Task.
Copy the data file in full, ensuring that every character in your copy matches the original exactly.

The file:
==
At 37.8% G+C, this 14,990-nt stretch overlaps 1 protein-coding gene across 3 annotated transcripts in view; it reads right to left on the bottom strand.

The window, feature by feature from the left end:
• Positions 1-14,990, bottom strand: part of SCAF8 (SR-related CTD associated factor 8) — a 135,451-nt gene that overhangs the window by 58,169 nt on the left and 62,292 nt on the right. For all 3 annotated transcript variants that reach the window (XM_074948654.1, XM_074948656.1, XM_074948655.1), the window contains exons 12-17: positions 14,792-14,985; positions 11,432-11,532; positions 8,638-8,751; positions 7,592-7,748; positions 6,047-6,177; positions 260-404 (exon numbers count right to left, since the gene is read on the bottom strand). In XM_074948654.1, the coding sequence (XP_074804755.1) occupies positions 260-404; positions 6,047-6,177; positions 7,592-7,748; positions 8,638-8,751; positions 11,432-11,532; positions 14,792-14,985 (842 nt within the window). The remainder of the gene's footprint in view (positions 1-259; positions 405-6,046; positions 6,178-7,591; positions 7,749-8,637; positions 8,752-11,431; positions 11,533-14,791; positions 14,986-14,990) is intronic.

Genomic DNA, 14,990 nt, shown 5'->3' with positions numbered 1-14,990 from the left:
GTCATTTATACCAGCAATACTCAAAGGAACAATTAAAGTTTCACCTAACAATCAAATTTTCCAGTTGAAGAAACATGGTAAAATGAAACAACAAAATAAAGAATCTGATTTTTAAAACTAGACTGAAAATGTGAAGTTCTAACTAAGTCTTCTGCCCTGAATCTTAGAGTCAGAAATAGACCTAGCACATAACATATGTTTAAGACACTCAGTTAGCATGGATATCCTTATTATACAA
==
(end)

At 37.8% G+C, this 14,990-nt stretch overlaps 1 protein-coding gene across 3 annotated transcripts in view; it reads right to left on the bottom strand.

The window, feature by feature from the left end:
• Positions 1-14,990, bottom strand: part of SCAF8 (SR-related CTD associated factor 8) — a 135,451-nt gene that overhangs the window by 58,169 nt on the left and 62,292 nt on the right. For all 3 annotated transcript variants that reach the window (XM_074948654.1, XM_074948656.1, XM_074948655.1), the window contains exons 12-17: positions 14,792-14,985; positions 11,432-11,532; positions 8,638-8,751; positions 7,592-7,748; positions 6,047-6,177; positions 260-404 (exon numbers count right to left, since the gene is read on the bottom strand). In XM_074948654.1, the coding sequence (XP_074804755.1) occupies positions 260-404; positions 6,047-6,177; positions 7,592-7,748; positions 8,638-8,751; positions 11,432-11,532; positions 14,792-14,985 (842 nt within the window). The remainder of the gene's footprint in view (positions 1-259; positions 405-6,046; positions 6,178-7,591; positions 7,749-8,637; positions 8,752-11,431; positions 11,533-14,791; positions 14,986-14,990) is intronic.

Genomic DNA, 14,990 nt, shown 5'->3' with positions numbered 1-14,990 from the left:
GTCATTTATACCAGCAATACTCAAAGGAACAATTAAAGTTTCACCTAACAATCAAATTTTCCAGTTGAAGAAACATGGTAAAATGAAACAACAAAATAAAGAATCTGATTTTTAAAACTAGACTGAAAATGTGAAGTTCTAACTAAGTCTTCTGCCCTGAATCTTAGAGTCAGAAATAGACCTAGCACATAACATATGTTTAAGACACTCAGTTAGCATGGATATCCTTATTATACAA